In a trend that may vastly complicate life for publishers of entertainment listings, Web sites are beginning to schedule network TV-type lineups of shows.

If viewers miss a scheduled program, they must wait and hope for it to show up again. These efforts offer a sharp contrast to the video-on-demand approach for which the Web has become known, but which, executives and analysts said, may not represent the medium’s future.



TheKnot.com, which offers information for and sells products to engaged couples and newlyweds, is the first well-known Web site to wear the hat of an online network programmer. Earlier this month, The Knot introduced “The Knot TV,” an around-the-clock streaming video channel featuring wedding-related shows.



The channel resides on TheKnot.com’s “talk” section, where the site’s registrants can post messages on the left-hand side of the page. On the right sits a panel, topped by a screen three and half inches wide and two and half inches high.



Mainstream networks have also dabbled in streaming their shows online recently. Last Monday, Showtime simultaneously broadcast the debut of “Fat Actress” on Yahoo. And late last month, CBS renewed its “Survivor Live Internet” talk show, which started last fall and is now streamed weekly on the “Survivor” home page every Friday afternoon. CBS posts archived episodes of “Survivor Live” shortly after each broadcast, so users can replay the shows.



TheKnot.com’s early programming schedule relies heavily on its “Real Weddings from The Knot” series on the Oxygen cable TV network, as well as bridal fashion shows. As with traditional TV, users cannot pause, fast-forward or rewind.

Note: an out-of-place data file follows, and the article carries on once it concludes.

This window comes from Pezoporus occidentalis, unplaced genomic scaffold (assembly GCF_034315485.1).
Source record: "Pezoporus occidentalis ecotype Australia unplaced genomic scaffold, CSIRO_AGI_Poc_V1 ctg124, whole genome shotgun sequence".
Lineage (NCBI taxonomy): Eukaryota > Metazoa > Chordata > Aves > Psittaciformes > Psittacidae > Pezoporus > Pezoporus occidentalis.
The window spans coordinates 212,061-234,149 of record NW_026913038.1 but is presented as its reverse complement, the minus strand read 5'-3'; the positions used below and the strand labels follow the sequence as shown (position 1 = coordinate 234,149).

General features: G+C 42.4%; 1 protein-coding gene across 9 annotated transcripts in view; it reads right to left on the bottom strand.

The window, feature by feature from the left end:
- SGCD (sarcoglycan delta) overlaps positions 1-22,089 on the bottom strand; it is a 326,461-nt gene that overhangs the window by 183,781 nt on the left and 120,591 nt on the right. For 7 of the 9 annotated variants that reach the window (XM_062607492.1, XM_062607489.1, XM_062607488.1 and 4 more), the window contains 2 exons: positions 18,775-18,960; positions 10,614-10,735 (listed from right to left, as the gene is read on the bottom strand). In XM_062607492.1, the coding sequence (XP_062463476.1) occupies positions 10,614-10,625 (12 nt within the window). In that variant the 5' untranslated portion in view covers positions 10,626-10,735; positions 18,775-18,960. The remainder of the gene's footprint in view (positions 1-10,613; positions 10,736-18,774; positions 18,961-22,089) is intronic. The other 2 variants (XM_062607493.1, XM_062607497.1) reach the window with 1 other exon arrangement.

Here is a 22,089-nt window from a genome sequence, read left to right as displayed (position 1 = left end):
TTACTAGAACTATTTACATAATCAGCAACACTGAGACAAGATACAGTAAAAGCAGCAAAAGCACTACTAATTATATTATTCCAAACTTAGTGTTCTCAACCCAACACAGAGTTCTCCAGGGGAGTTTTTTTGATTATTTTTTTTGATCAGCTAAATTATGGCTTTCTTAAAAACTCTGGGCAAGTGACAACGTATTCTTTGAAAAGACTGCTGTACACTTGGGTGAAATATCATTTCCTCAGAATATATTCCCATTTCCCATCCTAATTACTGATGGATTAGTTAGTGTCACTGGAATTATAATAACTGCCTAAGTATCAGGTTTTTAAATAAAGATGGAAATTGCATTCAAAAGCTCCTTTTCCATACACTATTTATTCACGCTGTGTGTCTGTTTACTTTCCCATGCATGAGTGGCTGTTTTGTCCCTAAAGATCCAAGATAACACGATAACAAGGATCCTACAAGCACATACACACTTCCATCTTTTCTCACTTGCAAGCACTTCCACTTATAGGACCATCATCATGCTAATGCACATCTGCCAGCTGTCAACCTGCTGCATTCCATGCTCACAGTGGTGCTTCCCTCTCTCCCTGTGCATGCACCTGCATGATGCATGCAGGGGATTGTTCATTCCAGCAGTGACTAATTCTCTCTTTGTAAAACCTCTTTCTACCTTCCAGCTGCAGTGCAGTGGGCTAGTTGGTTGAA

Advertising between shows, though, is nowhere to be seen – a situation that will not change, according to David Liu, The Knot’s chief executive.



Instead, the site will take two approaches. For shows like “Real Weddings,” it displays advertisements in the billboard advertising space adjacent to the video box. For other shows in development, it hopes to pull advertisers into product placement deals.



For example, Mr. Liu said that the site was developing shows on bridal makeovers, among other things, that would feature one line of cosmetics. Makeover techniques, not the cosmetic brand, will be the focus of the show, but the brand will be prominently mentioned. Ads and links near the video box will prompt viewers to click for more information or buy the products.



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